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Luckart v. State (1/27/2012) ap-2343

Luckart v. State (1/27/2012) ap-2343

                                               NOTICE 



        The text of this opinion can be corrected before the opinion is published in the 

        Pacific Reporter.   Readers are encouraged to bring typographical or other formal 

        errors to the attention of the Clerk of the Appellate Courts. 



                               303 K Street, Anchorage, Alaska  99501
 

                                         Fax:   (907) 264-0878
 

                         E-mail:   corrections @ appellate.courts.state.ak.us
 



               IN THE COURT OF APPEALS OF THE STATE OF ALASKA 



JAMES LUCKART,                                  ) 

                                                )           Court of Appeals No. A-10388 

                            Appellant,          )           Trial Court No. 1SI-06-513 CR 

                                                ) 

             v.                                 ) 

                                                )                   O P I N I O N 

STATE OF ALASKA,                                ) 

                                                ) 

                            Appellee.           ) 

                                                )             No. 2343 - January 27, 2012 



                Appeal from the Superior Court, First Judicial District, Sitka, 

                Patricia A. Collins, Judge. 



                Appearances:     Michael Schwaiger, Assistant Public Defender, 

                and    Quinlan    Steiner,  Public   Defender,    Anchorage,     for  the 

                Appellant.     Diane L. Wendlandt, Assistant Attorney General, 

                Office   of   Special   Prosecutions   and   Appeals,   Anchorage,   and 

                John J. Burns, Attorney General, Juneau, for the Appellee. 



                Before:   Coats, Chief Judge, and Mannheimer and Bolger, 

                Judges. 



                BOLGER, Judge.
 

                COATS, Chief Judge, concurring.
 



                James   Luckart   was   convicted   of   attempted   first-degree   sexual   assault. 



Superior Court Judge Patricia A. Collins referred the case to the three-judge sentencing 


----------------------- Page 2-----------------------

panel based on her findings suggesting that it would be manifestly unjust to impose a 



sentence within the presumptive range for this offense. The panel agreed that it would 



be manifestly unjust to sentence Luckart within the presumptive range, but the panel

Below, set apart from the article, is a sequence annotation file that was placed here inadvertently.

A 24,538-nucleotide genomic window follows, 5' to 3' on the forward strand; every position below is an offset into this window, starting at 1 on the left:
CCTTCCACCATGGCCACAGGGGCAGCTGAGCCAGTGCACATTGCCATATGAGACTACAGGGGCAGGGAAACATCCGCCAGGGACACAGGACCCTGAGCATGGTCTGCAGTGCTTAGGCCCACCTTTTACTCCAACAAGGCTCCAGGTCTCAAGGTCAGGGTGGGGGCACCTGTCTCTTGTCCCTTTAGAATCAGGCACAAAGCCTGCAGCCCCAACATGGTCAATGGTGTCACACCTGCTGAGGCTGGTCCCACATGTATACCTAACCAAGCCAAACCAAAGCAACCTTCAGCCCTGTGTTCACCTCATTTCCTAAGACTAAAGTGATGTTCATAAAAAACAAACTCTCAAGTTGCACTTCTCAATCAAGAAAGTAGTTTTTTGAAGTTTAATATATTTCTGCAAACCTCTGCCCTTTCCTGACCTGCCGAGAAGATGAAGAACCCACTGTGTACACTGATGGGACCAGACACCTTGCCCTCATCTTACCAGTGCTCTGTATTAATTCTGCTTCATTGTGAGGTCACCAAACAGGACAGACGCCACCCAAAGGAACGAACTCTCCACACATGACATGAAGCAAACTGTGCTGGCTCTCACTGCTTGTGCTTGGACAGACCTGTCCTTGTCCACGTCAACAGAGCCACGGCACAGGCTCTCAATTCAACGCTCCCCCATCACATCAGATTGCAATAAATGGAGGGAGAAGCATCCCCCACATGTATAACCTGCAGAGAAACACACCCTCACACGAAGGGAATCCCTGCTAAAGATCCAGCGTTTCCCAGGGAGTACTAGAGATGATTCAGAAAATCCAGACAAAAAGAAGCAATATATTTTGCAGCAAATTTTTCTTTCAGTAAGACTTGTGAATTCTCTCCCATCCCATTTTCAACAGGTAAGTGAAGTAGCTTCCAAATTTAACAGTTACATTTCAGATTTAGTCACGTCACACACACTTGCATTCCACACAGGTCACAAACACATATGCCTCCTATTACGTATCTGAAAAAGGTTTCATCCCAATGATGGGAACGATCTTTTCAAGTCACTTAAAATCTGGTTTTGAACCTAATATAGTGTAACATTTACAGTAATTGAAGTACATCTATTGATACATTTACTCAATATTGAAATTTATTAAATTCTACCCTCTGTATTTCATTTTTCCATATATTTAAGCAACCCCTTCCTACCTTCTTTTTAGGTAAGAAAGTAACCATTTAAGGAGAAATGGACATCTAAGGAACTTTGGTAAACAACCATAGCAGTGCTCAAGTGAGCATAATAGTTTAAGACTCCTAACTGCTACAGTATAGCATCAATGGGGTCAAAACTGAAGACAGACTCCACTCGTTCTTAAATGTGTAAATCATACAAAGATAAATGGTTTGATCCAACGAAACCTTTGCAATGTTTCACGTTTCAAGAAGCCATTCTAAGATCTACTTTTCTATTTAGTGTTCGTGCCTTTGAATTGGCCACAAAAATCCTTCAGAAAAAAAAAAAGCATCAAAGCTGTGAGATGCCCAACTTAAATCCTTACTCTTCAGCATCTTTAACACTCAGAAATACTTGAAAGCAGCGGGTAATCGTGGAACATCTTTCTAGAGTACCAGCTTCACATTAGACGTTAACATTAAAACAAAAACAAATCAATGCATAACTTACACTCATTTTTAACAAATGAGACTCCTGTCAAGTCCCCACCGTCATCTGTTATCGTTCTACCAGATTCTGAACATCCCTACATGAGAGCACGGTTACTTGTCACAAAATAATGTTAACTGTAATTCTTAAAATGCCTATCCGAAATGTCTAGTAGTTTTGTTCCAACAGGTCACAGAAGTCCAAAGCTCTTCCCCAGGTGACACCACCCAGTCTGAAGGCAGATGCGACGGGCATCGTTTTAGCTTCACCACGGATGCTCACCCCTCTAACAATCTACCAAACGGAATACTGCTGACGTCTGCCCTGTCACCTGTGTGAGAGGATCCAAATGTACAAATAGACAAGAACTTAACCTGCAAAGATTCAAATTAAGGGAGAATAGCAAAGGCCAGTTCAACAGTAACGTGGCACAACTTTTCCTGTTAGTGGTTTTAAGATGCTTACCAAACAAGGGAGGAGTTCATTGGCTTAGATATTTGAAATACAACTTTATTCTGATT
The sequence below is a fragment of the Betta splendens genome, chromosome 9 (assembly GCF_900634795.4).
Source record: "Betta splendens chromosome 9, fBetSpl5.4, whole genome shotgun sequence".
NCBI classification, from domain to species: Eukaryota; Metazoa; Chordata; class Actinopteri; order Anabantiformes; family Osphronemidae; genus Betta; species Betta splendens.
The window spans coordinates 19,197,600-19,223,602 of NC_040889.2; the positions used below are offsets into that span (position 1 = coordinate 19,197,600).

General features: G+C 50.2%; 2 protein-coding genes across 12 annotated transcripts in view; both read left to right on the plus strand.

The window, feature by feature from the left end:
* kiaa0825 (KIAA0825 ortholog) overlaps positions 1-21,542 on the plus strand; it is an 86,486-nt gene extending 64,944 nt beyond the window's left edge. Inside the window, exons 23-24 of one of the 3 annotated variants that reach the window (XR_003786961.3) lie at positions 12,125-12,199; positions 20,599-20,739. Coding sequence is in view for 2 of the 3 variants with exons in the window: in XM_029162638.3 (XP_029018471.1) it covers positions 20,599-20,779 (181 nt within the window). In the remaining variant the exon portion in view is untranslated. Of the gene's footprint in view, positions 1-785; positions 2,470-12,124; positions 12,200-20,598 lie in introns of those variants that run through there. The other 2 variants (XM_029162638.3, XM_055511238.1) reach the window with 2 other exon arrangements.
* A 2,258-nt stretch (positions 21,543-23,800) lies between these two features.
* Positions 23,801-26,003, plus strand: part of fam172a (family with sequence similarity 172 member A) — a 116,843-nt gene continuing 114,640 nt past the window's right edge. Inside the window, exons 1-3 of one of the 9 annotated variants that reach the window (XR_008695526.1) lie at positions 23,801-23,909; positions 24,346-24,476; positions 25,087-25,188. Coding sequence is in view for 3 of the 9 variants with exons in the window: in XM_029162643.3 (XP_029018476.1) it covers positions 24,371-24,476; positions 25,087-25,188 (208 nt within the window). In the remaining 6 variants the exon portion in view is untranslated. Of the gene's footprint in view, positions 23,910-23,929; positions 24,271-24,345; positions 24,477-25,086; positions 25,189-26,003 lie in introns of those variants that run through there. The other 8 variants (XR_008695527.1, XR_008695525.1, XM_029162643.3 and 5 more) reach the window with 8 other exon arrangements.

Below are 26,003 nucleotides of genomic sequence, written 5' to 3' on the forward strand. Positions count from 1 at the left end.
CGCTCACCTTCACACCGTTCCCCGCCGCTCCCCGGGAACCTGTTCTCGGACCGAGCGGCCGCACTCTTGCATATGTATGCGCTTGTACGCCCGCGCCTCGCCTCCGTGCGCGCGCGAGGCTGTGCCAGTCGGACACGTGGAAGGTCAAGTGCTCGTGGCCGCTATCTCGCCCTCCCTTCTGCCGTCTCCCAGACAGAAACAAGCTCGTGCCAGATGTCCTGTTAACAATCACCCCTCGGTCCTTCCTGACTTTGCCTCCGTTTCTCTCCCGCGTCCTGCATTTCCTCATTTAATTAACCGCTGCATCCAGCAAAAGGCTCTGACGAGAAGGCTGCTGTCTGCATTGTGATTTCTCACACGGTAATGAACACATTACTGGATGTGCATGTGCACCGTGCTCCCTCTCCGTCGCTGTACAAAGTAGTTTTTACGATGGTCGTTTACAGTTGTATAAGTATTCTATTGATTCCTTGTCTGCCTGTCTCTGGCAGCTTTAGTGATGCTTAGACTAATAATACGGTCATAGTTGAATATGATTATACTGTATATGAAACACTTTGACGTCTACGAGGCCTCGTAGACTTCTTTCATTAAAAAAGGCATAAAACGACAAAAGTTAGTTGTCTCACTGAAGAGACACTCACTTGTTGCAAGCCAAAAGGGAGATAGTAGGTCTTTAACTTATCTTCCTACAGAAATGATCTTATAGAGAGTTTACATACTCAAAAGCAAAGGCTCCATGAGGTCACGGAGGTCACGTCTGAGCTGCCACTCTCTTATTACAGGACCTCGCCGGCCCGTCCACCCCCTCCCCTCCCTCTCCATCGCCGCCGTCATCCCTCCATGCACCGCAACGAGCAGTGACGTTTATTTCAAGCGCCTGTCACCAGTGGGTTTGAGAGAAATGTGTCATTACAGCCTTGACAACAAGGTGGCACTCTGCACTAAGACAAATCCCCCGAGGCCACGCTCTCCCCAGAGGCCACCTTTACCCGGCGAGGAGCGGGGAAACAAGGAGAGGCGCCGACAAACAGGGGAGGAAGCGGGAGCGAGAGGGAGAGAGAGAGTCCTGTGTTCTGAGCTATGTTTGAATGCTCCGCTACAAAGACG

declined     to  sentence   Luckart    because    the  panel   concluded    that  he  did   not  have 



exceptional potential for rehabilitation. We conclude that the panel should have retained 



the case and imposed an appropriate sentence. 



        Background 



                After a Halloween party, Luckart began to bind a female acquaintance with 



packing tape while she was sleeping in her bed, and then fled when she fought back. 



Luckart later admitted that he was trying to sexually assault her. He was convicted of one 



count of attempted first-degree sexual assault, one count of third-degree assault, and one 



count of fourth-degree assault. 



                At his original sentencing hearing, Luckart argued that his sentence should 



be mitigated under AS 12.55.155(d)(3) because he committed the offense "under some 



degree of ... compulsion." He presented testimony that he suffered from post-traumatic 



stress disorder and that his misconduct was the result of a "repetition compulsion" - 



that is, a compulsion to reenact abuse he suffered when he was hog-tied with duct tape 



as a child. In the alternative, Luckart requested that the court refer his case to the three- 



judge sentencing panel. 



                Judge   Collins   rejected   Luckart's   proposed   mitigating   factor.   The   court 



concluded that an equally plausible reason for Luckart's use of the packing tape was to 



cover his victim's eyes and mouth so that she could not call out for help or see her 



attacker. The court also rejected Luckart's claim that his case should be referred to the 



                                                  2                                             2343